When Thomas Hughes wrote his popular novel Tom Brown's School Days in 1852, he chose Rugby School as the setting for the unhappy and tragic events which unfold soon after our hero Tom arrives as a new fresh faced student. The reign of terror practiced by the notorious, boozing, bullying, womanising and sickeningly sadistic upper-class 5th former Flashman, (chacteristics still much admired and emulated by Pitchcare's own Laurence Gale ) are thankfully long gone. Today Rugby School is rightly world famous for its academic achievement and sporting prowess. Dr. Arnold, fictitious Headmaster in Tom's story would, I am sure, have been suitably impressed by the trade turn out at Pitchcare's September leaf and debris clearing demonstration.

leavesGrasshopper-copy.jpgWith fourteen companies in attendance and fine October weather, an excellent display of efficient leaf and twig clearance was virtually guaranteed.
Casually observing the kit on offer during the day, I noticed several very innovative and technically interesting developments have taken place recently to make the normally excruciatingly boring leaf clearance task, actually a bit of fun!

Reco are a company with something to shout about lately with their highly successful value for money Kioti tractor range now well established as a serious contender in the market place. The new Grasshopper range of Zero Turn mowers, are imported by Reco from the USA. They are highly sophisticated and versatile with a host of optional extras available via their Quikconverter Implement System. The machines can be rapidly converted for numerous other duties, including the highly impressive PowerVac collection system demonstrated at Rugby. These mowers are produced in both mid mount and front mount configurations to suit all mowing situations.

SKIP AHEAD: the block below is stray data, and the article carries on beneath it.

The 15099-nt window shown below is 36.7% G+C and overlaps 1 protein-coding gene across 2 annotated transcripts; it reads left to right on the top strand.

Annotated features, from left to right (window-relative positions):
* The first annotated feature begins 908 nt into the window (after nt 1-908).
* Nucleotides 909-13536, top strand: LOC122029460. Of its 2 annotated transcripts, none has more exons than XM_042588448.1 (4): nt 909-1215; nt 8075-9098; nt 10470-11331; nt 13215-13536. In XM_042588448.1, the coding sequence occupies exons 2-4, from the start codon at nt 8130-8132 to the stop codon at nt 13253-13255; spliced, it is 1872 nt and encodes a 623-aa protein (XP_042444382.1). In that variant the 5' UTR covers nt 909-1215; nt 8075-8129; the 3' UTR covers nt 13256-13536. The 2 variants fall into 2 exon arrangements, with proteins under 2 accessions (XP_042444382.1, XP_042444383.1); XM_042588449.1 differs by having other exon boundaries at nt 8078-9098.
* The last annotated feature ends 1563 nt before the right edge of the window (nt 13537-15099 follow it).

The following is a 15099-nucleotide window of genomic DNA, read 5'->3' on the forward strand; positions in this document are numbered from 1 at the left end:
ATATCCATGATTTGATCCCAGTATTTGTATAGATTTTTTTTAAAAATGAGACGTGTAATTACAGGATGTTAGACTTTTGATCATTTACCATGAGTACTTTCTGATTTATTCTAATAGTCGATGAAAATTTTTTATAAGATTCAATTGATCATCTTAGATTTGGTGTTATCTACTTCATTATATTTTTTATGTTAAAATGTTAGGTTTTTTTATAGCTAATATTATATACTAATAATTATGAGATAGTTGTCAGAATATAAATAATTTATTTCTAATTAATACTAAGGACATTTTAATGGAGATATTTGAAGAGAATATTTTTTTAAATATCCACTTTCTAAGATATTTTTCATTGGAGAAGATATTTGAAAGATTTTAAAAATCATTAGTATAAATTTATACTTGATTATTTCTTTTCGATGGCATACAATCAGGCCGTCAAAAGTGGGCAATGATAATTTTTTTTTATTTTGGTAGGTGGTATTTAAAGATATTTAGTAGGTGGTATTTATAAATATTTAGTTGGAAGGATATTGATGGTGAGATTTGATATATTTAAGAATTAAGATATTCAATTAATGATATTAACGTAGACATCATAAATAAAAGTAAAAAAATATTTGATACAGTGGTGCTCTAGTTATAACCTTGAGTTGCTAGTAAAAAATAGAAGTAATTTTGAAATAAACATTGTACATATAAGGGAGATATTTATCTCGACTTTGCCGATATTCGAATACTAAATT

The front mounted version can be used with no fewer than three different leaf clearing options. First up, is the PowerVac system for collection of grass clippings, leaves and sundry mowing debris, which can then be dumped from the operator's seat without dismounting. Secondly, the RemoteVac attachment allows the operator to vacuum around shrubs and obstacles with a flexible 12ft (366cm) x 6 inch (15cm) diameter hose.

The useful hand held nozzle rotated 360 degrees to prevent twisting of the hose when in use. The third option is a PTO driven Turbine blower, which cleans leaves from paths and paved areas and is capable of producing an impressive 9500cfm of air at up to 150mph. With further options available for fitting de-thatching, edging, aerator, weed sprayer accessories and even a snow thrower implement, this is a truly remarkable system! Build quality and finish are also excellent and the machines should prove very durable and reliable in operation.